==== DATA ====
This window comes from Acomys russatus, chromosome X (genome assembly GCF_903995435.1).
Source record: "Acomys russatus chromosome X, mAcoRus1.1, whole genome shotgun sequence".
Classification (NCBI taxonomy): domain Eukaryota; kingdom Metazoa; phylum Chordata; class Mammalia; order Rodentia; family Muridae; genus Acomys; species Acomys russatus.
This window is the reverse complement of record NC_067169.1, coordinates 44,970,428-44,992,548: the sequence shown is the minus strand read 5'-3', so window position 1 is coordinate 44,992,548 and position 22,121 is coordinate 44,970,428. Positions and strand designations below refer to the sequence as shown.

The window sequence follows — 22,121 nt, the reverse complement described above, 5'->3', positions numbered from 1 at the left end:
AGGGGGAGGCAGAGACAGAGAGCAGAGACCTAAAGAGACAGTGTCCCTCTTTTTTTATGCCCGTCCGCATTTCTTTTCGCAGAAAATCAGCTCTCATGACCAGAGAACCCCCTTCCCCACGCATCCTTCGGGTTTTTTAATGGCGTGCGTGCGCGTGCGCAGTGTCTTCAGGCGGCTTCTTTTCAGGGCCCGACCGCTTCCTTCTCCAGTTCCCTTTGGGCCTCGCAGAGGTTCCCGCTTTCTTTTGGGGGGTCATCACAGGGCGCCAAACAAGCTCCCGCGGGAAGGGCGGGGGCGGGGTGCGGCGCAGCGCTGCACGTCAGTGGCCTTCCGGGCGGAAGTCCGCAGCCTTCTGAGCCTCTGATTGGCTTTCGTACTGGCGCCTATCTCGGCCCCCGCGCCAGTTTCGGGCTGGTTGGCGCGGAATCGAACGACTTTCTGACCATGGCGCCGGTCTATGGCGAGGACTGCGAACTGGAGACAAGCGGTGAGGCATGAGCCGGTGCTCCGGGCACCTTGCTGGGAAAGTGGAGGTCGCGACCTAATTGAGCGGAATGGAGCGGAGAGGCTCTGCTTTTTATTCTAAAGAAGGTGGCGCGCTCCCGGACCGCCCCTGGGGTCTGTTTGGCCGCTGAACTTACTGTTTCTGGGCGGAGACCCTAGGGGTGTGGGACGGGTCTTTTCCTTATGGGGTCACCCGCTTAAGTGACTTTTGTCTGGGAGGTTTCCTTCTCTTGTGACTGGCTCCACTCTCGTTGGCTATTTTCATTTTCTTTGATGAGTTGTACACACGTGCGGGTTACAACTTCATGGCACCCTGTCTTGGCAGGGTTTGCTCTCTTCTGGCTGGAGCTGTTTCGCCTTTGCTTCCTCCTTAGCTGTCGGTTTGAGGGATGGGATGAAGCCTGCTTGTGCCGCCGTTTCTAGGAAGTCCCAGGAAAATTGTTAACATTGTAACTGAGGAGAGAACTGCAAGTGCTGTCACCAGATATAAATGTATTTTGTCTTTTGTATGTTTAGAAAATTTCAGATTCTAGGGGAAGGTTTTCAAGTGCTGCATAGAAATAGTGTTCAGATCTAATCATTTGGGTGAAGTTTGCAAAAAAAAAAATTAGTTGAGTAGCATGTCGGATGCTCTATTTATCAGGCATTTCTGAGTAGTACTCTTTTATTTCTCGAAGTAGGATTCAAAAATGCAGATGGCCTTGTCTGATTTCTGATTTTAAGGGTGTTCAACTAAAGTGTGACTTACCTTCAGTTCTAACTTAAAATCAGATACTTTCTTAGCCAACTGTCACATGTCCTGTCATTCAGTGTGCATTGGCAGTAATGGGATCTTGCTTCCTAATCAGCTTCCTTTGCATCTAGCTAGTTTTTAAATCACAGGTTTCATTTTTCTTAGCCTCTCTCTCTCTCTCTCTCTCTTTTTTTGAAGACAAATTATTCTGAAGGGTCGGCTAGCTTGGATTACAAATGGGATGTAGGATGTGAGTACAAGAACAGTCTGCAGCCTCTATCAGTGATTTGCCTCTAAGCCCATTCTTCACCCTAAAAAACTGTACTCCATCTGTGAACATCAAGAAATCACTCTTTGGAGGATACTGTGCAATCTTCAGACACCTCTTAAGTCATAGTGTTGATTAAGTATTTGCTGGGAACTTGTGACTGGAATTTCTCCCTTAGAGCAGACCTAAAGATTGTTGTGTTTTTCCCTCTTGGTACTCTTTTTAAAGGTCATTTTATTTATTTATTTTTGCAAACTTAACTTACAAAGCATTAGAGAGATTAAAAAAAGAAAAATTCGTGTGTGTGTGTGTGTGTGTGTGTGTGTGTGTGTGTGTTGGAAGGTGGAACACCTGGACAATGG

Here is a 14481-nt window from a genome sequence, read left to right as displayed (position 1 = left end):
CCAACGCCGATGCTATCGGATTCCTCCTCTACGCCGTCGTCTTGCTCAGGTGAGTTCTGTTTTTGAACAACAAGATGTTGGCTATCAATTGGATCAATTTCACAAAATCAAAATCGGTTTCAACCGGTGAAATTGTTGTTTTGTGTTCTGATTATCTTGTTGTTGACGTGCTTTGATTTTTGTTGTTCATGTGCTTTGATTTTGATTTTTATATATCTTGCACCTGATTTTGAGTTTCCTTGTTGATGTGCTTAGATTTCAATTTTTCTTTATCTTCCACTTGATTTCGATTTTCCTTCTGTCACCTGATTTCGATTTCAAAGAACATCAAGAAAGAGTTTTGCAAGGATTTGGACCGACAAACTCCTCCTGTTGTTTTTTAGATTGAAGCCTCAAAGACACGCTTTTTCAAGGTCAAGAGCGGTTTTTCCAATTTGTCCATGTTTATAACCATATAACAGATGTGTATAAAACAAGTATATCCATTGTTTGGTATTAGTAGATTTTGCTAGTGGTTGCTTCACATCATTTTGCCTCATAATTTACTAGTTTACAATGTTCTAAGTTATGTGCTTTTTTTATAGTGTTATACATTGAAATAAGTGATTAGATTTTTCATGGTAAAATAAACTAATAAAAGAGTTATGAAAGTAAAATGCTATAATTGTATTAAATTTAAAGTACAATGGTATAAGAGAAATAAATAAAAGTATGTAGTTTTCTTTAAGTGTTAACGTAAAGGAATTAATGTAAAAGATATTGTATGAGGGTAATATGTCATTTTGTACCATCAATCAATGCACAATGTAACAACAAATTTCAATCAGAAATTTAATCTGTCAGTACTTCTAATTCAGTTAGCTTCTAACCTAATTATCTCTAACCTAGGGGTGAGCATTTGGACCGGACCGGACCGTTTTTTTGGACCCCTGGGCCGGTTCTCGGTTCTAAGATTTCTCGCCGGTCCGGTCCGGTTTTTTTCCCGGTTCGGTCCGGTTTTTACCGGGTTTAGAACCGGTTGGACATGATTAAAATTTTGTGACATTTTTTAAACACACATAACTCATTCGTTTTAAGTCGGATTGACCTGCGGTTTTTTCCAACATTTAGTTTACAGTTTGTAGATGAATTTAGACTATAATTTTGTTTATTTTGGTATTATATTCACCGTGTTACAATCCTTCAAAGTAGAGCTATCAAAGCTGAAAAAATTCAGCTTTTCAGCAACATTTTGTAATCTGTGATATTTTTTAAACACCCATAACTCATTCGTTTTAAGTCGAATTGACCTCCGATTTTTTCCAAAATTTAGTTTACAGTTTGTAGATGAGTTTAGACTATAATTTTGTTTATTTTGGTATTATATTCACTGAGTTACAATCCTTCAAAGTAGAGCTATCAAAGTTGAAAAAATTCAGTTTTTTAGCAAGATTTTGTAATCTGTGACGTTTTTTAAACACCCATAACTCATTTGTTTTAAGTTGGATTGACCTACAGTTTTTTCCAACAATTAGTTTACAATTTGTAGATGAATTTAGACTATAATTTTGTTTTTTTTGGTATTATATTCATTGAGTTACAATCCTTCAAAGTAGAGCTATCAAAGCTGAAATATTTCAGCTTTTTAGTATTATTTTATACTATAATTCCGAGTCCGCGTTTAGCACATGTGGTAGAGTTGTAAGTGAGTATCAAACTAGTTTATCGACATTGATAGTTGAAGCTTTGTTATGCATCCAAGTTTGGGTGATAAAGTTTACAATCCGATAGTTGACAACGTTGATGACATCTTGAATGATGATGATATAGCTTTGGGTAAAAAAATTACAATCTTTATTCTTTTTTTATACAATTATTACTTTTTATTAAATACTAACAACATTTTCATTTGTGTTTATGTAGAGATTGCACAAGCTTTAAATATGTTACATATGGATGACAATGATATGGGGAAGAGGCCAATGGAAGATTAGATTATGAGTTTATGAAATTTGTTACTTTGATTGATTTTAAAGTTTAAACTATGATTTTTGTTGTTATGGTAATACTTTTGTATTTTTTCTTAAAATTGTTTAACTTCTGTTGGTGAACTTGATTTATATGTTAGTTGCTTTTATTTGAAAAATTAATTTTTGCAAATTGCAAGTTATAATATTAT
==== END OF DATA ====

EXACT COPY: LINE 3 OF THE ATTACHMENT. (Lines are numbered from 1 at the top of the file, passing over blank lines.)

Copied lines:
Classification (NCBI taxonomy): domain Eukaryota; kingdom Metazoa; phylum Chordata; class Mammalia; order Rodentia; family Muridae; genus Acomys; species Acomys russatus.